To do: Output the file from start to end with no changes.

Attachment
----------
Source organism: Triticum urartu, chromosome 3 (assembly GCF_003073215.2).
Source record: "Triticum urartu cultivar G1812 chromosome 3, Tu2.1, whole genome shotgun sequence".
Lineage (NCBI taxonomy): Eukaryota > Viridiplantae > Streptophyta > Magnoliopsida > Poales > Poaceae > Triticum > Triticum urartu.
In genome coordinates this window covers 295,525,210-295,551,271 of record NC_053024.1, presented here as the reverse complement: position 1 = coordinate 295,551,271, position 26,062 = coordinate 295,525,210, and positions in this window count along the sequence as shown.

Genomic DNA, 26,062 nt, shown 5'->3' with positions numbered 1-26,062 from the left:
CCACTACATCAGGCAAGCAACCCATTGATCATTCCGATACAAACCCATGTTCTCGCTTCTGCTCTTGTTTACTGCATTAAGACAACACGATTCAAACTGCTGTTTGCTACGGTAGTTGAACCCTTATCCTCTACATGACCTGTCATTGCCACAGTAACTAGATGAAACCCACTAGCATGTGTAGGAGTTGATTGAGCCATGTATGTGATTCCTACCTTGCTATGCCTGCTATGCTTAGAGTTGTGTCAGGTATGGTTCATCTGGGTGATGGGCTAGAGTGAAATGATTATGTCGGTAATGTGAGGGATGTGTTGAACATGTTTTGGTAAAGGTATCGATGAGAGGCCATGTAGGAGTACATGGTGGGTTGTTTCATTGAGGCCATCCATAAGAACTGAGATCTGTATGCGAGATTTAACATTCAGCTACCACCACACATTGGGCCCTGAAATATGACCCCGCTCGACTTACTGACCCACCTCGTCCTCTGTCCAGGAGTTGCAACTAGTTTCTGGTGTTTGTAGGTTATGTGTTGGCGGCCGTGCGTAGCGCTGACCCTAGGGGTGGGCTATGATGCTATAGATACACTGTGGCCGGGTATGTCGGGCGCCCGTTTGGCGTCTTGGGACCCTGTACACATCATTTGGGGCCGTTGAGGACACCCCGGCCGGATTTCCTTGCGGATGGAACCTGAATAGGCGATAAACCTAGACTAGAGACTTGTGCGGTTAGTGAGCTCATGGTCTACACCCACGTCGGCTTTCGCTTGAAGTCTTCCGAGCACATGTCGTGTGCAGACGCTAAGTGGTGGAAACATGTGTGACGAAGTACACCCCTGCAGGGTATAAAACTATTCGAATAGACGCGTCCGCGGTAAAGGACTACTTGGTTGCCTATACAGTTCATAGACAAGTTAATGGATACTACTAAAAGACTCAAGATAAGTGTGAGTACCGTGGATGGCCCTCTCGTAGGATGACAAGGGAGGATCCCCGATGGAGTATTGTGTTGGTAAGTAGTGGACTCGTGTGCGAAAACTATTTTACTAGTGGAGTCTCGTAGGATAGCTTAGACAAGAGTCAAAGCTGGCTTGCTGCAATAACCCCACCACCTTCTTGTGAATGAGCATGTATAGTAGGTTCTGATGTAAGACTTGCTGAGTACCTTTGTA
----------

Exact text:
Source organism: Triticum urartu, chromosome 3 (assembly GCF_003073215.2).
Source record: "Triticum urartu cultivar G1812 chromosome 3, Tu2.1, whole genome shotgun sequence".
Lineage (NCBI taxonomy): Eukaryota > Viridiplantae > Streptophyta > Magnoliopsida > Poales > Poaceae > Triticum > Triticum urartu.
In genome coordinates this window covers 295,525,210-295,551,271 of record NC_053024.1, presented here as the reverse complement: position 1 = coordinate 295,551,271, position 26,062 = coordinate 295,525,210, and positions in this window count along the sequence as shown.

Genomic DNA, 26,062 nt, shown 5'->3' with positions numbered 1-26,062 from the left:
CCACTACATCAGGCAAGCAACCCATTGATCATTCCGATACAAACCCATGTTCTCGCTTCTGCTCTTGTTTACTGCATTAAGACAACACGATTCAAACTGCTGTTTGCTACGGTAGTTGAACCCTTATCCTCTACATGACCTGTCATTGCCACAGTAACTAGATGAAACCCACTAGCATGTGTAGGAGTTGATTGAGCCATGTATGTGATTCCTACCTTGCTATGCCTGCTATGCTTAGAGTTGTGTCAGGTATGGTTCATCTGGGTGATGGGCTAGAGTGAAATGATTATGTCGGTAATGTGAGGGATGTGTTGAACATGTTTTGGTAAAGGTATCGATGAGAGGCCATGTAGGAGTACATGGTGGGTTGTTTCATTGAGGCCATCCATAAGAACTGAGATCTGTATGCGAGATTTAACATTCAGCTACCACCACACATTGGGCCCTGAAATATGACCCCGCTCGACTTACTGACCCACCTCGTCCTCTGTCCAGGAGTTGCAACTAGTTTCTGGTGTTTGTAGGTTATGTGTTGGCGGCCGTGCGTAGCGCTGACCCTAGGGGTGGGCTATGATGCTATAGATACACTGTGGCCGGGTATGTCGGGCGCCCGTTTGGCGTCTTGGGACCCTGTACACATCATTTGGGGCCGTTGAGGACACCCCGGCCGGATTTCCTTGCGGATGGAACCTGAATAGGCGATAAACCTAGACTAGAGACTTGTGCGGTTAGTGAGCTCATGGTCTACACCCACGTCGGCTTTCGCTTGAAGTCTTCCGAGCACATGTCGTGTGCAGACGCTAAGTGGTGGAAACATGTGTGACGAAGTACACCCCTGCAGGGTATAAAACTATTCGAATAGACGCGTCCGCGGTAAAGGACTACTTGGTTGCCTATACAGTTCATAGACAAGTTAATGGATACTACTAAAAGACTCAAGATAAGTGTGAGTACCGTGGATGGCCCTCTCGTAGGATGACAAGGGAGGATCCCCGATGGAGTATTGTGTTGGTAAGTAGTGGACTCGTGTGCGAAAACTATTTTACTAGTGGAGTCTCGTAGGATAGCTTAGACAAGAGTCAAAGCTGGCTTGCTGCAATAACCCCACCACCTTCTTGTGAATGAGCATGTATAGTAGGTTCTGATGTAAGACTTGCTGAGTACCTTTGTA